Comparing the actual US grid to the one predicted 15 years ago

Aerial photograph of solar farms mixed with traditional farmland.

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On Monday, the US Department of Energy’s Lawrence Berkeley Lab released a report entitled “Halfway to Zero,” referring to a goal of a zero-emission US electric grid. The report’s headline claim is a bit bogus, in that we’ve not cut our emissions in half relative to any point in history. Instead, they’re down to half of where they were projected to be in a report issued back in 2005.

Still, despite this sleight-of-hand, the report makes for interesting reading in that it shows how rapidly the energy market has changed and where the trends that are driving those changes might lead us in another 15 years. So, while we’re not really in a place to be patting ourselves on the back for everything we’ve accomplished, the report does provide reasons for optimism.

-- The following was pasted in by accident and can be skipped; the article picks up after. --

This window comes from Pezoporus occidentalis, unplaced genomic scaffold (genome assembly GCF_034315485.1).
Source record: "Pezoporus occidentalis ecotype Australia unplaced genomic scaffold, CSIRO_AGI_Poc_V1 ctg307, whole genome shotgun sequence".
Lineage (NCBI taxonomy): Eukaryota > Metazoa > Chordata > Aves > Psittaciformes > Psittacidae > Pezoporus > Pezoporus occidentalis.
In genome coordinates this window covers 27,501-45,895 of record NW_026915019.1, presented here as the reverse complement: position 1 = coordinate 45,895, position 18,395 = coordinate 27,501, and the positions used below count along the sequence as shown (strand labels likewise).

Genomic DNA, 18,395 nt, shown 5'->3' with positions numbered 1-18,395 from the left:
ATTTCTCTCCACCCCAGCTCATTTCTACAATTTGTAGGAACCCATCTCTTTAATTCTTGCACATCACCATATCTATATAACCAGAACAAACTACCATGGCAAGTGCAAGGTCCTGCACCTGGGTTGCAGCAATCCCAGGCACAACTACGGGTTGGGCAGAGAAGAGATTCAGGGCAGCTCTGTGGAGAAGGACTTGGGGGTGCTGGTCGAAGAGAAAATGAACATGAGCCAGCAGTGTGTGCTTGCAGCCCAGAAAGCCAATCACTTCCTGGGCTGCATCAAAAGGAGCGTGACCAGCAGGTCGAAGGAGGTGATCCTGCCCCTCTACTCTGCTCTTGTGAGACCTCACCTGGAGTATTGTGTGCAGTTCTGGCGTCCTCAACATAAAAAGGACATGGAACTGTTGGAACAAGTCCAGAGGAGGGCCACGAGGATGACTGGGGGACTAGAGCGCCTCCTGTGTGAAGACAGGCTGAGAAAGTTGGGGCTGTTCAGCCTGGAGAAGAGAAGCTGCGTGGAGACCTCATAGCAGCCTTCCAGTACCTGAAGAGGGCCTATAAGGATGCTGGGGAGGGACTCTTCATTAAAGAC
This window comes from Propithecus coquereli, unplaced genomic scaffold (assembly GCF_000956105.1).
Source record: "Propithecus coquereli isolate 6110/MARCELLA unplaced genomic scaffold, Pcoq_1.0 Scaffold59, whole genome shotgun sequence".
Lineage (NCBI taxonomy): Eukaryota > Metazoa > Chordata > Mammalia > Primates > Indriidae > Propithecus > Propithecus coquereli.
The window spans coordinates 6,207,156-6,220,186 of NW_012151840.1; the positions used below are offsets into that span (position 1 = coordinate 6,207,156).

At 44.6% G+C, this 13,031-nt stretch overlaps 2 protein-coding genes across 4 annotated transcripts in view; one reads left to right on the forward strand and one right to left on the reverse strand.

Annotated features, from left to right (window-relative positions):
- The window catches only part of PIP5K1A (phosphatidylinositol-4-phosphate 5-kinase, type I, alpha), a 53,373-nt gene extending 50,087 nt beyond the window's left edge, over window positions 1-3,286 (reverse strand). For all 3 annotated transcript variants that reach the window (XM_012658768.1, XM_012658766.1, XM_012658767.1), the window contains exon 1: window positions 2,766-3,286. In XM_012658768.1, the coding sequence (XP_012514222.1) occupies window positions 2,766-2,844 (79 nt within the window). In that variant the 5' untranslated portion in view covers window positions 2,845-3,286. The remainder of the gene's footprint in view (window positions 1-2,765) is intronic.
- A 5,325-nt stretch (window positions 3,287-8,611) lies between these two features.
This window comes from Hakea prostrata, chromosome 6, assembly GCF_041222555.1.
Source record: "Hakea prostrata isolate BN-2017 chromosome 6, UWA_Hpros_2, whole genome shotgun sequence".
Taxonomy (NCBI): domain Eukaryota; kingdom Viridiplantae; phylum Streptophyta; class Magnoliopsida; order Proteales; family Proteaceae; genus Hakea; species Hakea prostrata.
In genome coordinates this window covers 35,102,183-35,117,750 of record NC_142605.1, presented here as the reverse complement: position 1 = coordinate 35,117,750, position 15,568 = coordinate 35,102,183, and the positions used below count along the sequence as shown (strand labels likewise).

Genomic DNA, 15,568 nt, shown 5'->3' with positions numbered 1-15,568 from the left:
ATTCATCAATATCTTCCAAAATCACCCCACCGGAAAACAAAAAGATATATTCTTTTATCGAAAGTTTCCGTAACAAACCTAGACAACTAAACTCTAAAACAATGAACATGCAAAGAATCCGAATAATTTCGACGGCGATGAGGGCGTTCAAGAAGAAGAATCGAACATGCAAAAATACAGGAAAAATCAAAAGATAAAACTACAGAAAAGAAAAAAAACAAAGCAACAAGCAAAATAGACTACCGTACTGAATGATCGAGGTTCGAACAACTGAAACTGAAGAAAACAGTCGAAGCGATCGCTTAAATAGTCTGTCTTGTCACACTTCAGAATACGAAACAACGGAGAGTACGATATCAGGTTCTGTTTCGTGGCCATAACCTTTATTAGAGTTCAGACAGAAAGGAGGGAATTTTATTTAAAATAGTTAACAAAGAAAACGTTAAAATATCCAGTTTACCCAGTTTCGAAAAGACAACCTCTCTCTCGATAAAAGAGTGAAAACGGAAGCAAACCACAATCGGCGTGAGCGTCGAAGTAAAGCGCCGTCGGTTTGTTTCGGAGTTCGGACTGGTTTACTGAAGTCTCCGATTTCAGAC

Persistently wrong projections

The foundation for the new work is one of the many editions of the US Energy Information Agency’s (EIA) Annual Energy Outlook, specifically the one from 2005. These publications take a look at the state of the US energy markets in the most recent year for which there is data and tries to project how those markets will evolve over the coming years. In 2005, that meant that projections went as far as 2025.

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